The pros and cons of smaller energy suppliers
Despite the potential to save hundreds of pounds a year on their bills by switching provider, energy customers remain notoriously disengaged.
The ‘Big Six’ providers – British Gas, E.On, EDF, Scottish Power, SSE and npower – have a staggering 95 per cent of the market tied up and the inertia of the British population is highlighted by the fact that two-thirds of consumers have never switched supplier.
This is despite the fact they could be saving an average of £204 per year by switching.
Regulator Ofgem has recognised the benefits of switching and has launched a new guide aimed at encouraging consumers to shop around for the best deal.
In addition, energy suppliers have pledged to cut switching times in half by the end of 2014. The process, which previously took around five weeks, should soon take just three days, without any disruption to service.
For customers looking to switch, the question is whether to opt for one of the smaller, independent companies – some of which have grabbed headlines recently by slashing tariffs – or stick with one of the well-known ‘Big Six’ brands.
We take a look at the pros and cons of big versus small in the energy world.
It is generally agreed that smaller players are more competitive on price.
Scott Byrom of comparison site ukpower.co.uk points out that independent energy firms are not obligated to meet certain licence conditions, such as the payment of green levies, which in turn allows them to offer cheaper tariffs.
At the moment independent providers First Utility and Ovo both have annual standard tariffs of less than £1,000. This is compared to npower’s chart-topping standard rate which would set biller payers back £1,299 a year.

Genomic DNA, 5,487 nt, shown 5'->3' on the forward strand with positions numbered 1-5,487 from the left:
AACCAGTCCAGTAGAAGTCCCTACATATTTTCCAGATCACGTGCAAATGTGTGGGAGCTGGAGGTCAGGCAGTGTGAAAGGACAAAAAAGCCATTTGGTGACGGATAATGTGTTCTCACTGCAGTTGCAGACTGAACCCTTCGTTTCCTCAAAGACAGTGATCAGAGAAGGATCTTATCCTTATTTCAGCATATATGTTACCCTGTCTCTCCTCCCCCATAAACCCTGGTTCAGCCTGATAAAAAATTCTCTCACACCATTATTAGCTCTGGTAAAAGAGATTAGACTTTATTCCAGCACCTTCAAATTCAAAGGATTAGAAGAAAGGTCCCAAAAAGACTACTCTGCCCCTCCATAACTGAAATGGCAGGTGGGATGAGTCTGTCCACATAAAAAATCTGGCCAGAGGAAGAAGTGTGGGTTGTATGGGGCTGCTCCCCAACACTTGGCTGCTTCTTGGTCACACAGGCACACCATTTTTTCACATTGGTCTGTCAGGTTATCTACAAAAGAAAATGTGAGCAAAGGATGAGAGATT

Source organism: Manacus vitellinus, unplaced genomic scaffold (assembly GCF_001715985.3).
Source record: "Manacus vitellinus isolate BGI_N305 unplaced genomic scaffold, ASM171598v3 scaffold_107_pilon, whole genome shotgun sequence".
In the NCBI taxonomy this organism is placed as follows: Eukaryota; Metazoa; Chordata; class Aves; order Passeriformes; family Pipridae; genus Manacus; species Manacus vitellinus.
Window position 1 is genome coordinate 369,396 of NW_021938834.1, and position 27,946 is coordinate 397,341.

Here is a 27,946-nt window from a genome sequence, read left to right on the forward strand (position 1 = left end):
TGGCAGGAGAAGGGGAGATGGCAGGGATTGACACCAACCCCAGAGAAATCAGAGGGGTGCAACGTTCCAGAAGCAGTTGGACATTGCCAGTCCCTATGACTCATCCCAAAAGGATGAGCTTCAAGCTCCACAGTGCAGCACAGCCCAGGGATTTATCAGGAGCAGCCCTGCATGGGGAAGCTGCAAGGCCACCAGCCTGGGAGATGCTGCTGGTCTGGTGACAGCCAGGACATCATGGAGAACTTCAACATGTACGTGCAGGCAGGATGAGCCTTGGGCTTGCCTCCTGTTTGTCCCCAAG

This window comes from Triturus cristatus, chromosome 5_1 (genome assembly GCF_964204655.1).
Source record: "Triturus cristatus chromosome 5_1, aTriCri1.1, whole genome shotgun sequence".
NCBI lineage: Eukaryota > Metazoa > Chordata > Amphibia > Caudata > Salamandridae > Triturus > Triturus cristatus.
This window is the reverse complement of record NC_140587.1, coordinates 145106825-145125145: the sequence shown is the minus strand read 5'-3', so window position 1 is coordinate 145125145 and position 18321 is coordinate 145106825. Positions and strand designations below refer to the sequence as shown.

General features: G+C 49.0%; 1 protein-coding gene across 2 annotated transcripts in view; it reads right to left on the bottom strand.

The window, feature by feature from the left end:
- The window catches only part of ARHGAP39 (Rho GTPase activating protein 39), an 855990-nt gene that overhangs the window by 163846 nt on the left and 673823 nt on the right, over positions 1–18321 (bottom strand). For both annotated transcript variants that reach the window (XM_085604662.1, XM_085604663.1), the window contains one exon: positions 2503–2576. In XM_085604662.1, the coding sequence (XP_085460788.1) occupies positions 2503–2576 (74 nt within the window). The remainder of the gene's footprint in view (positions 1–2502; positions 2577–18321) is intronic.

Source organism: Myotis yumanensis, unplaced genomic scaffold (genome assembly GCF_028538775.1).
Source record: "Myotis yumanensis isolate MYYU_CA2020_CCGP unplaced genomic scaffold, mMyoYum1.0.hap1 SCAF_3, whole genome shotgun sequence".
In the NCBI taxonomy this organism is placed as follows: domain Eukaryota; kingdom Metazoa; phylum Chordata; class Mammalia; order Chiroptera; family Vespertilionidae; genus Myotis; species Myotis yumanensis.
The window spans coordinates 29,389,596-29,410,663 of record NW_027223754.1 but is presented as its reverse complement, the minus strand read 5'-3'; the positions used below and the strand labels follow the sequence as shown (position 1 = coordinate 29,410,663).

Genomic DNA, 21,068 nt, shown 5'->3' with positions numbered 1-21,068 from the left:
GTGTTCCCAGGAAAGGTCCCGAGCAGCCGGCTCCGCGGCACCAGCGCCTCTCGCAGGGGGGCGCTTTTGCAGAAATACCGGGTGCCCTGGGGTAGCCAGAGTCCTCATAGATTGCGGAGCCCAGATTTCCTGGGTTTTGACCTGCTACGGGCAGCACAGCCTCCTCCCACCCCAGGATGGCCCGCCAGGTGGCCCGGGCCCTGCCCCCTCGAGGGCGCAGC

Byrom says: “It’s not a case of one or two suppliers undercutting the ‘Big Six’. If you look at the top ten cheapest tariffs, only one or two will be from the big energy companies.”
Smaller energy providers also tend to provide better customer service, says Caroline Lloyd, energy spokesperson for GoCompare, though experiences vary from person to person.
Ed Kamm, chief customer officer of independent provider First Utility, believes this is down to the fact smaller players – which are not as tied up with generation or distribution as some of their larger counterparts – can focus more on their customers.
Staying with the big players
There are some advantages to sticking with the ‘Big Six’ suppliers.
Small energy suppliers are not required by law to offer the Warm House Discount rebates unlike larger energy companies. This means that if you are eligible for the discount, which is worth up to £140 for this coming winter, you may not get it if you go with a smaller player.
Government pressure on larger companies, including some of the larger independents, also means they provide more ‘perks’.
British Gas calculates that it has installed 1.3 million smart meters to help their customers keep track of their energy use.
Ian Peters, managing director of residential energy at British Gas, explains:
“We’re doing more than any other supplier to help make energy more affordable for the nine million households we serve by helping them control and reduce the amount they use.”
According to Byrom, smaller players are also more likely to ask for payment in advance. While larger companies can accept payment in arrears, independents tend to have limited cash flow. Getting money in more quickly allows them to buy from suppliers more cheaply.
It could be also argued that smaller providers are more exposed to movements in the energy market, Byrom adds, but due to the fixed nature of tariffs wholesale price rises cannot be passed on to existing consumers.
The bottom line
The best tariff for you is determined by more than price, says Lloyd. Where you live, your requirements and other factors will determine which tariff is most suitable.
She explains: “While small energy providers shouldn’t be overlooked in favour of their more well-known ‘Big Six’ counterparts, they shouldn’t necessarily be favoured just because they’re smaller. Instead, find the tariff that suits your needs, at the best possible price, and do some research into the company’s service reputation before you sign up.”
Byrom says consumers should not get stuck on big companies because of name recognition.
“Gas is gas and electricity is electricity. There are other products where you might notice a difference supplier to supplier, but you’re never going to get home at the end of the day and think: wow, the way those lights came on is great,” he says.